It’s past time for real conservatives to fight back with passion against its enemies: Islam, and the pro-Islam anti-America Left which managed to get one of its own elected to the presidency.

Winston Churchill and the men in buckets 0

While we’re delighted that the tax deal Obama has had to reach with the congressional Republicans infuriates his leftist base, we don’t like much else about it.

True, it would extend the present rates (what the left calls “the Bush tax cuts”), but only for two years. And – very bad – it would revive the wholly unjustifiable and positively iniquitous inheritance tax, at 35 percent on estates worth more than $5 million. It would also pay the unemployed to stay unemployed for an extra year. A further $700 billion would be added to the ever-rising national debt. Obama and the Democrats still believe that high taxes and high government spending will repair the economy. But as Winston Churchill said: “For a nation to try to tax itself into prosperity is like a man standing in a bucket and trying to lift himself up by the handle.”

What particularly irks the mean, envious left is, of course, that Obama has broken his vow to end “the Bush-era tax cuts” that benefit “the rich”. The Democrats were reluctantly willing to let the present rates be extended for “the middle class”, but not for “millionaires and billionaires”. But on that point the Republicans stood firm: no tax increases for anybody. Obama gave in, apparently because he feared a stalemate.

We regret that the Republicans did not play more on Obama’s fear of stalemate to negotiate all that they wanted, including and especially no inheritance tax.

If only they had the feisty fighting spirit of this article by two optimists, Ernest S. Christian and Gary A Robbins, in Investor’s Business Daily:

The new-style, newly empowered Republicans in Congress should follow the advice given by Winston Churchill in 1941 to the graduating class of the Harrow School:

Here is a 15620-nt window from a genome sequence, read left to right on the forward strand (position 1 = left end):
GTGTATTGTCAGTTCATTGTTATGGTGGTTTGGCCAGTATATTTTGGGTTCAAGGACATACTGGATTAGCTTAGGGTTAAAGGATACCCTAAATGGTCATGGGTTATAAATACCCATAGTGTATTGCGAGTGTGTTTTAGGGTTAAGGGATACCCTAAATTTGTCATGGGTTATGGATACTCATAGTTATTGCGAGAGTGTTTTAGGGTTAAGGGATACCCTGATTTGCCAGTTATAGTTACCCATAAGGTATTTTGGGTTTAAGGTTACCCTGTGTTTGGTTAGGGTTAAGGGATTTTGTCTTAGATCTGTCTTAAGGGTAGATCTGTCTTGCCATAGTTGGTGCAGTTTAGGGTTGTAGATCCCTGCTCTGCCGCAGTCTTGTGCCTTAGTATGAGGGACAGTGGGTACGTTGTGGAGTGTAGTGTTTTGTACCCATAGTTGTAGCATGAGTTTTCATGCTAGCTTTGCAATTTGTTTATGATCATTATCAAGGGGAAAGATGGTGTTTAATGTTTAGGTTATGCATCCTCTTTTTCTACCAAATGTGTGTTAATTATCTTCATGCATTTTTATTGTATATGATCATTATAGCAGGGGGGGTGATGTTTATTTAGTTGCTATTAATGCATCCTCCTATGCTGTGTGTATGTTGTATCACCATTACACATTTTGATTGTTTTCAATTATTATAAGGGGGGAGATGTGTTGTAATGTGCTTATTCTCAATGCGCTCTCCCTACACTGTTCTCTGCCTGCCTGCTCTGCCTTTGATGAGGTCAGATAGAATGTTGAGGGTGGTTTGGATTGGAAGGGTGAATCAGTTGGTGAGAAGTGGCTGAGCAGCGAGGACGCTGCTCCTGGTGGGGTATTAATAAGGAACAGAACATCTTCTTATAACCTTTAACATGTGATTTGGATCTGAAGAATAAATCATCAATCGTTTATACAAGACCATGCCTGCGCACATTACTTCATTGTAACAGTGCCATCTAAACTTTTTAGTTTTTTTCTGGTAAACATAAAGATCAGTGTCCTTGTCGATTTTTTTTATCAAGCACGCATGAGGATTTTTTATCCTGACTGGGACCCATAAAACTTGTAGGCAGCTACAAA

Never give in — never, never, never, never, in nothing great or small, large or petty, never give in except to convictions of honor and good sense. Never yield to force; never yield to the apparently overwhelming might of the enemy.”

Superb legislators like soon-to-be Speaker of the House John Boehner have no reason to make Faustian bargains with Barack Obama and the menagerie of union-made pols whose destructive policies so thoroughly still dominate the Democratic Party. Neither do Republican wise men in the Senate like Mitch McConnell and Orrin Hatch.

Republicans do not need the approval of gauzy-minded pundits at the Washington Post and the New York Times who are stuck in a 1932-65 time warp. The left-wing think tanks that once dominated thought in Washington are now intellectually bankrupt. Why listen to the architects of a failed federal government now so large, dumb and clumsy that it does more harm than good?

Ultra-bright young Republicans in the House and Senate — such as Mike Pence, Marco Rubio, Eric Cantor and Paul Ryanmust not sacrifice the clarity of their new ideas on the phony altar of “bipartisan” compromise. They and their pro-individual, pro-prosperity, small-government policies are what the voters want and America needs. Why not have the best, instead of some diluted version?

These young Republican leaders are by intellect and character far better equipped to be president of the United States than the present incumbent. They are at the cutting edge of a reawakening in America that demands intellectual competence and moral integrity in public affairs. …